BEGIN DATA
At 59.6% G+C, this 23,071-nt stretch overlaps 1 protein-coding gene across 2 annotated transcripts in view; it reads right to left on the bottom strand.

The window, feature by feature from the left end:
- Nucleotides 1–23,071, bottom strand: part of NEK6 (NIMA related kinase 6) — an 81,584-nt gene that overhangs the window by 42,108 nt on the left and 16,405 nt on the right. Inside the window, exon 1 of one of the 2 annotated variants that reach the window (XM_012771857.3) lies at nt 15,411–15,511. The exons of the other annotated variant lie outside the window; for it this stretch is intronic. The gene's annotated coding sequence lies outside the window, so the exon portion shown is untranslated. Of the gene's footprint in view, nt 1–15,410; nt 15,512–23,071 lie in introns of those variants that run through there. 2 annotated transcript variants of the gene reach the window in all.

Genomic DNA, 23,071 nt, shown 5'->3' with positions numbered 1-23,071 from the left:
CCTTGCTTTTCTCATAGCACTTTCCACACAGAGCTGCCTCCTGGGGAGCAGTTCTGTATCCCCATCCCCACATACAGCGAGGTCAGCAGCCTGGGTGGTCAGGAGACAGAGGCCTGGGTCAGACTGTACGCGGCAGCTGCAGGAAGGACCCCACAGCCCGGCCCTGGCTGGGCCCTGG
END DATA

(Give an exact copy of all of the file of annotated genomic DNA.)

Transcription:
At 59.6% G+C, this 23,071-nt stretch overlaps 1 protein-coding gene across 2 annotated transcripts in view; it reads right to left on the bottom strand.

The window, feature by feature from the left end:
- Nucleotides 1–23,071, bottom strand: part of NEK6 (NIMA related kinase 6) — an 81,584-nt gene that overhangs the window by 42,108 nt on the left and 16,405 nt on the right. Inside the window, exon 1 of one of the 2 annotated variants that reach the window (XM_012771857.3) lies at nt 15,411–15,511. The exons of the other annotated variant lie outside the window; for it this stretch is intronic. The gene's annotated coding sequence lies outside the window, so the exon portion shown is untranslated. Of the gene's footprint in view, nt 1–15,410; nt 15,512–23,071 lie in introns of those variants that run through there. 2 annotated transcript variants of the gene reach the window in all.

Genomic DNA, 23,071 nt, shown 5'->3' with positions numbered 1-23,071 from the left:
CCTTGCTTTTCTCATAGCACTTTCCACACAGAGCTGCCTCCTGGGGAGCAGTTCTGTATCCCCATCCCCACATACAGCGAGGTCAGCAGCCTGGGTGGTCAGGAGACAGAGGCCTGGGTCAGACTGTACGCGGCAGCTGCAGGAAGGACCCCACAGCCCGGCCCTGGCTGGGCCCTGG